Two weeks before the release of the Phantom Menace, we moved to Fiji, where the release date didn't coincide with that of the U.S. About a month later, the Phantom Menace made its way to the Pacific Island and although the show was one of the longest running at the local theater (maybe one month), Fijians didn't have the same history with the Star Wars franchise as Americans. However, watching Episode I in a room full of Pacific Islanders helped my fully understand the existence of Jar Jar Binks--everytime he opened his mouth, Fijians broke out in hysterical laughter.

Thanks to all the contributors and remember, it's never too late to share your Episode One feelings.

Tuesday, May 19, 2009

Best Talking About Feelings

Amazing but true, Star Wars Episode I came out ten years ago today.

I emailed a bunch of my friends for their thoughts and feelings on the anniversary of this monumental cinematic event--sure, we're all now pretty aware of the mixed feelings that exist towards the prequels, but 1999 was a special time. The anticipation that lead up to this movie was incredible, myself, I just remember being filled with a feeling that something very excellent was about to happen, a sort of disbelief that a new Star Wars would be among us. Living in Provo that summer, it took a lot of strategizing to find a theater to go to and tickets to get. I saw the movie twice on opening day (this became my standard for all the prequels), once to break the seal, a second time to take it all in. I remember delighting in every second of it, trying to take it all in so deeply. Every second that passed I couldn't believe had happened and was sad to see go. While some people act like the Phantom Menace ruined their lives, I was so thrilled by it and left so hungry for more and more Star Wars.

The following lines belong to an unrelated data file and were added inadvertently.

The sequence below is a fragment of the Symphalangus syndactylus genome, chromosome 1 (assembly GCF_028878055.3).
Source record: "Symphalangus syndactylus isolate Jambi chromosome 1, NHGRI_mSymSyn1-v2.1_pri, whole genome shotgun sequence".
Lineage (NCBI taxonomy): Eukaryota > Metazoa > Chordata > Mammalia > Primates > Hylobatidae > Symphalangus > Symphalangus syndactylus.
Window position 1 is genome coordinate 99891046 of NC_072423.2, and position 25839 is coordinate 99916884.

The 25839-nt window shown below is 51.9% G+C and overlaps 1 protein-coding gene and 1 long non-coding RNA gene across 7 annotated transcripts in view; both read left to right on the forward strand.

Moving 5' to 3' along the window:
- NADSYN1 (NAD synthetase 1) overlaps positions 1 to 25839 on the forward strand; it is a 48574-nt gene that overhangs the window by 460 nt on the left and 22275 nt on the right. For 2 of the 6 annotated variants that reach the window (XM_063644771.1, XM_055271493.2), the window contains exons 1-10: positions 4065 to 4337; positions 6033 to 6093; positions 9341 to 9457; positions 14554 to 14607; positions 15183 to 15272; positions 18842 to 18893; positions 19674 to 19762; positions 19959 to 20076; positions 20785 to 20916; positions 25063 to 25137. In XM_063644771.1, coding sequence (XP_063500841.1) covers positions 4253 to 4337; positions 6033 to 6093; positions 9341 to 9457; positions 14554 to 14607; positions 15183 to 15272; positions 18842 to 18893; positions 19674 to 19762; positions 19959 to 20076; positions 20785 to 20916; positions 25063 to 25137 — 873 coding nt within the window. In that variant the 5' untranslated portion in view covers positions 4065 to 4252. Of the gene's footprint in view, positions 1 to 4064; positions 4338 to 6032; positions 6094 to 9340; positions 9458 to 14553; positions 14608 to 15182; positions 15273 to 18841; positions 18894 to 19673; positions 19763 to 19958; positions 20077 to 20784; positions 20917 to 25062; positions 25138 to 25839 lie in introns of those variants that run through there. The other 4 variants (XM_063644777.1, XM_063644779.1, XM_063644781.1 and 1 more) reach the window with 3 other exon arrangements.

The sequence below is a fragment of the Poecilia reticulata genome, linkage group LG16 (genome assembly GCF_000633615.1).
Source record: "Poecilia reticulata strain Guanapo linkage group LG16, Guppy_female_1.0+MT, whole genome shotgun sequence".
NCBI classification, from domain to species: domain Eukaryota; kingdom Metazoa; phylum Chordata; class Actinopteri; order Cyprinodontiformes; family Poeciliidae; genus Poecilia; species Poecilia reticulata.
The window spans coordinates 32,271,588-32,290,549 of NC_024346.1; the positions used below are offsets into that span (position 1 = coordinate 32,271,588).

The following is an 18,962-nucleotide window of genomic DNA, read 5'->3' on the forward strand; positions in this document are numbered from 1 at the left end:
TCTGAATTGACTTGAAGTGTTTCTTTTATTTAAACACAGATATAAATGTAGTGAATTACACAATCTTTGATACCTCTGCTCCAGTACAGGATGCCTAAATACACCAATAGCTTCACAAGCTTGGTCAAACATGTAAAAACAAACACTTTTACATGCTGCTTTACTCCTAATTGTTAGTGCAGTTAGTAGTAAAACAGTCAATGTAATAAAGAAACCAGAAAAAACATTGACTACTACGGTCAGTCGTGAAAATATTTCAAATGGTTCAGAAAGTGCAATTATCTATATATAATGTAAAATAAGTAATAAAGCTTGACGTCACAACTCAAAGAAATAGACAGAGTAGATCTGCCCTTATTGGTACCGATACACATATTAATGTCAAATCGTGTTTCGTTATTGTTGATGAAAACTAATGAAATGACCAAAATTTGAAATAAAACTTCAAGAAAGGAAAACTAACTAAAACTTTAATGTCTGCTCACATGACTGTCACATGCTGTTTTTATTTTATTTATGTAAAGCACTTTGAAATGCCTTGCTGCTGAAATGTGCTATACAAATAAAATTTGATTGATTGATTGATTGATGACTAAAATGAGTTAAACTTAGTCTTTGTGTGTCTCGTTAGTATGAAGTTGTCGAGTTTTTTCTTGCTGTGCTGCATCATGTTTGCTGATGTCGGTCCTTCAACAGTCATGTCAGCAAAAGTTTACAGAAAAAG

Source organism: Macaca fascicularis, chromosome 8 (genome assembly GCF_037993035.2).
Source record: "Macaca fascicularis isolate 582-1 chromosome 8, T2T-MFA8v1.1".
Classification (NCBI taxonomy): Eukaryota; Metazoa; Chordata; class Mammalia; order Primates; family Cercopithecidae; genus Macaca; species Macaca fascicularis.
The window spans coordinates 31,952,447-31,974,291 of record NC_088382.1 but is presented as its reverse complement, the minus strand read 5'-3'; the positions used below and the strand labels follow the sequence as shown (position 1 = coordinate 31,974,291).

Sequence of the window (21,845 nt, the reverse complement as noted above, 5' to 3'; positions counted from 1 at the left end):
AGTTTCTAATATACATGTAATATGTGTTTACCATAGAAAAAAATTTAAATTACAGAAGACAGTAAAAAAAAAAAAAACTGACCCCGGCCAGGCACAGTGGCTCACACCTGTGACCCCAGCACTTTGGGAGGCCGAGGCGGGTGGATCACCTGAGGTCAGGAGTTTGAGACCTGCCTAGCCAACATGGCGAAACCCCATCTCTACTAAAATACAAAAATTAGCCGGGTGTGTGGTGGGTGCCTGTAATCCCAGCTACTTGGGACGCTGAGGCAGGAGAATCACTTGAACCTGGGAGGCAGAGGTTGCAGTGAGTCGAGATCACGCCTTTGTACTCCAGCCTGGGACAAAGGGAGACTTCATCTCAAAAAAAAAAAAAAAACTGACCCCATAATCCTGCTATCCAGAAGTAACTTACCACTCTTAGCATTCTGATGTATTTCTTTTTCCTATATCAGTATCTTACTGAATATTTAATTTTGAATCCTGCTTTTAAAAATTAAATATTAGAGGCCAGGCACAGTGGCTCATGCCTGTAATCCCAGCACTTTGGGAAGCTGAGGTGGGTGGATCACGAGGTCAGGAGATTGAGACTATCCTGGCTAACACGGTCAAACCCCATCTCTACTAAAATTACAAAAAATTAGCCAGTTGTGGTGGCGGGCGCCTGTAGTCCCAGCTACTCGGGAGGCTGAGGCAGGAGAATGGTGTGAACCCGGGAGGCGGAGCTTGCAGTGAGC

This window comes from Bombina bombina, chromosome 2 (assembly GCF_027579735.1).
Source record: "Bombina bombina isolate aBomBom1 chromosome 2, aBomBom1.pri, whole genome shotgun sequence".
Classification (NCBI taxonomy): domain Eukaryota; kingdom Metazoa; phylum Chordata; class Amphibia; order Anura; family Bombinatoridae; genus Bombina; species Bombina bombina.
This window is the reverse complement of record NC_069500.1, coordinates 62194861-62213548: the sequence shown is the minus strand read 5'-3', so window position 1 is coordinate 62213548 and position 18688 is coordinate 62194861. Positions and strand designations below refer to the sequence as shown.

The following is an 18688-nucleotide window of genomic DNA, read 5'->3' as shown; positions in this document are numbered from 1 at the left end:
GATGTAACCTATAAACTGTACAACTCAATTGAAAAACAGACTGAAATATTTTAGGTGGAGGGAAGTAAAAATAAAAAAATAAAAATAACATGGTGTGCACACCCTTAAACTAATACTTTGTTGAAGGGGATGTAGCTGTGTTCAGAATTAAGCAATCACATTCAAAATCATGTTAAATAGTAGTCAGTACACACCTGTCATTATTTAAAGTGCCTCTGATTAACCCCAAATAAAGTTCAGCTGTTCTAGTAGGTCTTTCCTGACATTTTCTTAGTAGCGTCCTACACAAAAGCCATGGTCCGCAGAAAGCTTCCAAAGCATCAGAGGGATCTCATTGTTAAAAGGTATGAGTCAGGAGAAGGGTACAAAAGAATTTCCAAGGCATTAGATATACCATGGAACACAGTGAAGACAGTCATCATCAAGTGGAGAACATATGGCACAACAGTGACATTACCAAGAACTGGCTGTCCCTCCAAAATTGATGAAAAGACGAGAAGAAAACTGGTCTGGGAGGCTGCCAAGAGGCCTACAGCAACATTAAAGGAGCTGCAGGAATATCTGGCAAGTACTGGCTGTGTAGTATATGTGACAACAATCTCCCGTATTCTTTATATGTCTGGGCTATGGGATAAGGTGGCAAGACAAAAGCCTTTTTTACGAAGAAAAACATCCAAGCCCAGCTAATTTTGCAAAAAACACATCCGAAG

Here's what a few of my friends have to say re: Star Wars memories. I suppose I'm proud of all the righteous Elders to be found among them.

Jeff Mulcock:

My thoughts come from Buenos Aires, Argentina. I was walking up a cobblestone hill in the western edge of downtown Buenos Aires. Surrounding me were advertising campaigns, poorly glued on to every possible construction wall. Each one presented scantily clad women using their assets to vouch for cell phone plans, beverages, and shampoo. As I topped the crest of the hill, a new billboard lining the cross street immediately captured my attention. I was frozen in the street. A solid black background surround the form of a red and black head with the words: El Comienzo...Episodio I: La Amenaza Fantasma.

I don't think I have or ever will feel homesickness like that again in my life.

Matt Lemmon:

First of all, holy crap, is it really possible that it's been ten years since the release of Star Wars 1?? I was an intern at Jammin 95.5, and my boss got in to an early screening of Star Wars, which made me very jealous. There was SO MUCH HYPE, and I personally was already dying to see it anyways, so the hype just added to the anticipation. There was this whole big effort involved in just getting tickets, and then the big wait in line. Darth Vader and some Storm Troopers were also in line with us, and Princess Leigha (sp?) was there too.

Then finally we were in the theater waiting for it to start... And then there were previews, and they showed a few opening title frames (for Lucasfilms, and THX, and Dreamworks, and all that) and then it goes dark and silent for a moment.